This week in future tech, researchers have uncovered potential benefits for solar cells from a crystal structure discovered centuries ago.
A type of crystal structure could hold enormous promise for a solar cell revolution, according to a new discovery published to Science. Researchers from Oregon State University (OSU) and the University of Oxford were working with this type of structure, commonly known as perovskite, which was first discovered in the Ural Mountains back in 1839.
While interest in its use for solar cells ramped up in 2009 after it was discovered that some perovskites are efficient absorbers of light, this latest discovery showed that a molecular additive – a salt based on the organic compound piperidine – greatly improves the longevity of perovskite solar cells.
“Teaming up with the University of Oxford, we demonstrated that light-induced instability occurs over many hours, even in the absence of electrical contact,” said John Labram of OSU. “The findings help clarify similar results observed in solar cells and hold the key to improving the stability and commercial viability of perovskite solar cells.”
Semi-transparent, perovskite films may also one day be used on windows or in greenhouses, converting part of the incoming sunlight to electricity while letting the rest pass through.
Adding nanomaterials to carbon fibre makes excellent fins
A collaboration between two Greek companies – Alchemy and Adamant Composites – working through a European Space Agency (ESA) project has resulted in diving fins that are significantly stronger than what has been available until now.
“Cheap fins for swimming close to the beach are made from rubber or plastic,” said Dimitrios Pantazis of underwater equipment specialist Alchemy.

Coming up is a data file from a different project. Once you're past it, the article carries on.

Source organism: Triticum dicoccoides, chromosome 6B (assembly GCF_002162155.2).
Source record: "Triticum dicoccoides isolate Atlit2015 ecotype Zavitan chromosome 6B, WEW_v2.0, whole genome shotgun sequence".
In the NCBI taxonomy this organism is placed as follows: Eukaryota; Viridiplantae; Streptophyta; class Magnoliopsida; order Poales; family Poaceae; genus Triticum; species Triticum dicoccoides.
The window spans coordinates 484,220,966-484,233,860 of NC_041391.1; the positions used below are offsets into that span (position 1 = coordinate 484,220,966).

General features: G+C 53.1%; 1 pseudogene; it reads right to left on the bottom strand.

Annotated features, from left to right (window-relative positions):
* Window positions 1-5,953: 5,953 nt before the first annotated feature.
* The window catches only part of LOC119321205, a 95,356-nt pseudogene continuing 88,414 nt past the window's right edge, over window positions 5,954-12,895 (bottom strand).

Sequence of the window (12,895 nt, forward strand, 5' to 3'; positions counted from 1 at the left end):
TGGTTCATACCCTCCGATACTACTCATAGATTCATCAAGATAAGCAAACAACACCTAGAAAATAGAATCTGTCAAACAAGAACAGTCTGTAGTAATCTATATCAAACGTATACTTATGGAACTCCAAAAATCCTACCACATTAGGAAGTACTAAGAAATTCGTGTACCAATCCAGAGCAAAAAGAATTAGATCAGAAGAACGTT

“High-end fins for spearfishing or free-diving are made from tough carbon fibre composite, but these can be damaged in some circumstances, such as by hitting rocks or coral, or else accidentally impacted as people travel to dive sites. Such damage can go on to propagate cracks, and when you kick really hard your fin might break – which is the last thing you want when you’re deep underwater.”
Working with the space-tech company Adamant Composites, they showed that the addition of carbon nanomaterials to carbon fibre resulted in tougher, more resilient fins.
Thanos Baltopoulos of Adamant Composites added: “Like a painter mixing colours to create the shade specific for their painting, we try to match the nanomaterials to produce made-to-measure composite materials for end users.”
Electrode discovery ‘brings us one step closer to smart clothing’
Researchers from the University of Oulu in Finland with their partners from VTT Research Centre and Polar Electro have developed a new system of electrodes that can be integrated into clothing and withstand daily wear.
Publishing their findings in NPJ Flexible Electronics, the researchers said this provides insights into novel methods of fabrication of inexpensive and reliable electrodes that are essential for smart clothing.
“This work brings us one step closer to smart clothing ubiquity, where our apparel, in addition to monitoring our health and surrounding environment, will be changing its appearance and properties accordingly to our wishes,” said adjunct professor Rafal Sliz, who led the study.
Furthermore, the researchers said the electrodes will allow for the creation of sustainable smart clothing, where environmentally friendly and biodegradable materials can replace plastics and harmful substances.
Boeing tests core of NASA rocket taking astronauts to the moon
Boeing has tested the core stage of the Space Launch System (SLS) rocket that will eventually take humans back to the surface of the moon. The company is building the rocket for NASA and, according to Space.com, has tested it as part of a “green run” that began back in January of this year.
This series of tests will culminate with a hot-fire test where the rocket will be activated as if it were taking a payload to space, except it will be kept securely tied down. Mark Nappi, Boeing’s green-run director, said the latest testing has been “very rewarding”.
“It’s the first time that this test has been run. This is a first-of-its-kind type of rocket, the world’s largest, most powerful rocket ever built,” he said.
Next year, the SLS core is set to take flight on an uncrewed visit to the moon as part of the Artemis programme, which will eventually land humans on the moon in 2024.
John Cipolletti, Nappi’s deputy on green-run testing, said: “It is truly a huge, a huge rocket and very impressive in its capability and its size. To be a part of setting something up that’s in the future going to get people to Mars is just a wonderful experience.”
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